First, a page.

Friday, July 1, 2011
Federer and Ali
Roger Federer has often won matches that seemed lost. Two days ago, he lost a match that seemed won. He later came across as oddly complacent about the game, saying his opponent Jo-Wilfried Tsonga had played too well. It's a sign he's losing the edge. Which is OK, you're entitled to lose your edge after winning 16 grand slams and holding the number one spot for some 300 weeks.
What dismayed me was Federer's lack of tactical insight. It's clear to even a cursory observer that Tsonga has an iffy backhand. For some reason, Roger refused to focus on attacking his opponent's weakness. It's like he believes his opponent's playing style is irrelevant, that he can win on the basis of his own talent. Rafael Nadal is different, cannier in approach. He attacks Federer's backhand relentlessly on clay with deep, viciously kicking topspin. He can probably defeat Federer on clay even without adopting this strategy, but he keeps to what is tried and tested.
Yesterday, with the Haye-Klitschko fight approaching, I watched a few older bouts on YouTube. I started with Klitscko-Lennox Lewis, but it was so boring I needed the energy boost of a few Golden Age matches. I viewed Foreman's demolition of Frazier and Norton; and then the Rumble in the Jungle for about the tenth time. Ali was commentating on the Frazier -Foreman fight, and Frazier on the Ali- Foreman fight. Their approach was strikingly different. Ali kept stressing Frazier should not go ahead like a bull against Foreman's fearsome punches. "He should back up", he said repeatedly. Frazier didn't back up, and got clobbered. Frazier, on the other hand, had no tactical advice for Ali, which was fine because Ali didn't need any. He played his opponent like a master, taking every advantage of Foreman's amateurish technique to launch stinging attacks, while evading his clubbing blows by leaning back against the ring's loose ropes.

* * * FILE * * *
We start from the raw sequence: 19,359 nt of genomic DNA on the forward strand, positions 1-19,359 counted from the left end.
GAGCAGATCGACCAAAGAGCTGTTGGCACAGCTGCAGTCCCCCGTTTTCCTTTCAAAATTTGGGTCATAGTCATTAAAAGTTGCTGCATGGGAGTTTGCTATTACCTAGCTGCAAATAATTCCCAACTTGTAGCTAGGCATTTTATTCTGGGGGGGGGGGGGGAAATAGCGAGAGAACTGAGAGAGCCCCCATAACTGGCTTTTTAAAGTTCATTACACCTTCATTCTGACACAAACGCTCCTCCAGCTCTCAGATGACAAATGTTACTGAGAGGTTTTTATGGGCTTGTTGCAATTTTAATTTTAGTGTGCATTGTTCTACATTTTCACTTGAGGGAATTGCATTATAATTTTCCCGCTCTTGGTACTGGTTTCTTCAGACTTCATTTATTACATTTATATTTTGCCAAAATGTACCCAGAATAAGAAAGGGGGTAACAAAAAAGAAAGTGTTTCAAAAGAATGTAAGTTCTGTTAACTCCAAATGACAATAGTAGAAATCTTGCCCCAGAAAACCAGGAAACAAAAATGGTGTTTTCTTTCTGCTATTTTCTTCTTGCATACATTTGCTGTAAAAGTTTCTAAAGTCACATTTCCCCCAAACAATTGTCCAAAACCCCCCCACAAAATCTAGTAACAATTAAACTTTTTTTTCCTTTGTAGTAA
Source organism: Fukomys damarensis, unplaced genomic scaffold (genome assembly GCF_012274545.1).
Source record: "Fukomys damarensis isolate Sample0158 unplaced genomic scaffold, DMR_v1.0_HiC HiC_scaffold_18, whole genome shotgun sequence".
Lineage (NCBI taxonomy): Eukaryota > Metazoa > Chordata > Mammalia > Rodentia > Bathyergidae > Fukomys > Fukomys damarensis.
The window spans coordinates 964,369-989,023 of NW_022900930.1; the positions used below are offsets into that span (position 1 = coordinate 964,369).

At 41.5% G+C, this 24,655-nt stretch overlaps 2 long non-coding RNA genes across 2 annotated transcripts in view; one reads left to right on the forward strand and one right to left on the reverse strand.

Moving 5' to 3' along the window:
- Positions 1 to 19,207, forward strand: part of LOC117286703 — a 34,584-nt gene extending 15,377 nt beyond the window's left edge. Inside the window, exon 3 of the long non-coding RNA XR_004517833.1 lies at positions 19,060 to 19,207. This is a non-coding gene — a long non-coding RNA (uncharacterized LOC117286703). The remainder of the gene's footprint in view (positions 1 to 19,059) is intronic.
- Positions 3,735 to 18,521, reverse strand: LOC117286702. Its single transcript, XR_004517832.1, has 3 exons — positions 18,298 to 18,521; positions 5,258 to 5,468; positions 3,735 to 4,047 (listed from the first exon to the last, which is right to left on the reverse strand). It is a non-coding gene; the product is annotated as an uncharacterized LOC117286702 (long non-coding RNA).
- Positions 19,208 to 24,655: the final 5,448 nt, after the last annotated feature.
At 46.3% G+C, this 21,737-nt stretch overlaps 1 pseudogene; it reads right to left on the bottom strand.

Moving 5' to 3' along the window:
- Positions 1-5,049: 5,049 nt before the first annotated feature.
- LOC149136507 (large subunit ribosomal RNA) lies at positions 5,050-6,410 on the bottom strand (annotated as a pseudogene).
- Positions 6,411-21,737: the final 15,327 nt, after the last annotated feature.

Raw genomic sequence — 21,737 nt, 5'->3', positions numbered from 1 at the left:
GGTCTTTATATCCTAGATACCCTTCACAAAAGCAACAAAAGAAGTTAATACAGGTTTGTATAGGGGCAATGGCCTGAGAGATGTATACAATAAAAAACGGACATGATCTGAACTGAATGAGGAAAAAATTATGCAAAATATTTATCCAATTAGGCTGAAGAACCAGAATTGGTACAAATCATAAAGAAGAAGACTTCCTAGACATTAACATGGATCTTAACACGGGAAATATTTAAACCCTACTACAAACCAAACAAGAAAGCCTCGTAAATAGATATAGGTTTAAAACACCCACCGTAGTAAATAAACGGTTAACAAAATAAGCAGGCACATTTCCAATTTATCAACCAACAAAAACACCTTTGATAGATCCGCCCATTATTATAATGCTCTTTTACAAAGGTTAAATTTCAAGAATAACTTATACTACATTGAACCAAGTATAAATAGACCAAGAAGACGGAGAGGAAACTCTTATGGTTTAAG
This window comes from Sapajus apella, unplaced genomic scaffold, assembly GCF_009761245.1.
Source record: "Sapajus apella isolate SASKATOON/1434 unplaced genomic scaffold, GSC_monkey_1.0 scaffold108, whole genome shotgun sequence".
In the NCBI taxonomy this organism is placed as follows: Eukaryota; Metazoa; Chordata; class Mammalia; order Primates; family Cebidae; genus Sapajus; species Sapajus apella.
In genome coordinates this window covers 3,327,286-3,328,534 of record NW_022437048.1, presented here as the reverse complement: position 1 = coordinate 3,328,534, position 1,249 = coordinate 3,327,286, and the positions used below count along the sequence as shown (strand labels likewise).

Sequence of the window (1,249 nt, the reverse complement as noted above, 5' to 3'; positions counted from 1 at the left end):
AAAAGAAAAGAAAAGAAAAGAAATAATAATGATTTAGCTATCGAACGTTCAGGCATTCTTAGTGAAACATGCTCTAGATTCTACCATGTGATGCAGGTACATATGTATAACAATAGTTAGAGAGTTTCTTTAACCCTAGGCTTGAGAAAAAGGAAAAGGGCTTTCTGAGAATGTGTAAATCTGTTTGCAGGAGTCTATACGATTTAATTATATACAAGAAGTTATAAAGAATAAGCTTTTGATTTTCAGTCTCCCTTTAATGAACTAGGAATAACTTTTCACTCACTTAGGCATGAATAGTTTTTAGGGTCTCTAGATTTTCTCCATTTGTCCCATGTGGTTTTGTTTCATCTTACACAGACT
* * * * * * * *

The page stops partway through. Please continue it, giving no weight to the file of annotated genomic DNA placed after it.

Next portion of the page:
Ali had a famously big mouth, but he knew his limitations pretty well (at least until he came back from retirement twice too often). He never ever tried to go toe-to-toe with a superior puncher. In that sense, he was a more humble sportsman than Roger Federer.